The Office of the Chief Economist provides economic support and advice to the Commission, conducts research on policy issues facing the Commission, and educates and trains Commission staff. The OCE plays an integral role in the implementation of new financial market regulations by providing economic expertise and cost-benefit considerations underlying those regulations.
The Office of Data and Technology provides technology and data management support for Commission market and financial oversight, surveillance, enforcement, legal support, and public transparency activities. ODT also provides general network, communication, storage, computing, and information management infrastructure and services.
The Executive Director ensures the Commission’s adaptation to the ever-changing markets it is charged with regulating, directs the allocation of CFTC resources, develops and implements management and administrative policy, and ensures program performance is measured and tracked Commission-wide. The OED also oversees the Commission’s Whistleblower and Consumer Affairs programs, and the Office of Diversity and Inclusion.
The Office of General Counsel provides legal services and support to the Commission and all of its programs. These services include: representing the Commission in appellate, bankruptcy and other litigation; assisting in the performance of adjudicatory functions; providing legal advice and support for Commission programs; drafting and assisting in the preparation of Commission regulations; interpreting the CEA; and advising on legislative, regulatory, and operational issues.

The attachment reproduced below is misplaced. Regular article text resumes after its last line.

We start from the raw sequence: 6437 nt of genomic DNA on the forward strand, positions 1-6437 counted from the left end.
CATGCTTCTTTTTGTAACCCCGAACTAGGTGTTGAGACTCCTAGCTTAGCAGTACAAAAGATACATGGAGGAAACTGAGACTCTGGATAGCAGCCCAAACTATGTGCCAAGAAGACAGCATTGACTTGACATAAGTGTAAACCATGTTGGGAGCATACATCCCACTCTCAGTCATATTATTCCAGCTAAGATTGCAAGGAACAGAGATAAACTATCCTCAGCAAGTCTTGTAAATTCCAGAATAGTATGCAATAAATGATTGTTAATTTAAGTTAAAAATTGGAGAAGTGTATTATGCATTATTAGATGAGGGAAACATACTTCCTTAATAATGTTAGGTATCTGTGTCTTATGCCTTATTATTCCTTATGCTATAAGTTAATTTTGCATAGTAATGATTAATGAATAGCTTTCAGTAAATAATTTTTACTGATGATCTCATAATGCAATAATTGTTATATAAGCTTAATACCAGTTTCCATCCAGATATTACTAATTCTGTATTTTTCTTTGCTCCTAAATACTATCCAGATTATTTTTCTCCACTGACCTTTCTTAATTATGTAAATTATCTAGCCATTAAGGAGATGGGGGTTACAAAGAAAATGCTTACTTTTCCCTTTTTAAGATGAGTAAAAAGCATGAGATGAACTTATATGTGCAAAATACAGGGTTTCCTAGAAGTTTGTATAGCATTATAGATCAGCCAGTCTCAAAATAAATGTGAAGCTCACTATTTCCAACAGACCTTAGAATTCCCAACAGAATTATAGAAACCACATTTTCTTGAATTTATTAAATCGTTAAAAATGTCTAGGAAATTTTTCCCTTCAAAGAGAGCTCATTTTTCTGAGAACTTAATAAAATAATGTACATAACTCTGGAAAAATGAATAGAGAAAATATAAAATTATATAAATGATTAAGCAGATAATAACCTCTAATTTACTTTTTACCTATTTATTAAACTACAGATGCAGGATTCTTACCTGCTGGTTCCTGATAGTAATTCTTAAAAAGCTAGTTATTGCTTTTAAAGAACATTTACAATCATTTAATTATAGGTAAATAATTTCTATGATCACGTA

The Office of the Inspector General is an independent organizational unit at the CFTC. Its mission is to detect waste, fraud, and abuse and to promote integrity, economy, efficiency, and effectiveness in the CFTC’s programs and operations. As such it has the ability to review all of the Commission’s programs, activities, and records. In accordance with the Inspector General Act of 1978, the OIG issues semiannual reports detailing its activities, findings, and recommendations.
The Office of International Affairs advises the Commission regarding international regulatory initiatives; provides guidance regarding international issues raised in Commission matters; represents the Commission in international organizations, such as the International Organization of Securities Commissions (IOSCO); coordinates Commission policy as it relates to international initiatives of the G20, Financial Stability Board and the US Treasury Department; and provides technical assistance to foreign market authorities.
The Office of Public Affairs is the Commission’s liaison with the general public and news media. OPA issues press releases and media alerts, and maintains the Commission’s website and social media presence.
The CFTC’s Advisory Committees were created to provide input and make recommendations to the Commission on a variety of regulatory and market issues that affect the integrity and competitiveness of U.S. markets. The committees facilitate communication between the Commission and U.S. futures markets, trading firms, market participants, and end-users. The committees, governed by the provisions of the Federal Advisory Committee Act, currently include:
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This glossary post was last updated: 4th August, 2021 | 1 Views.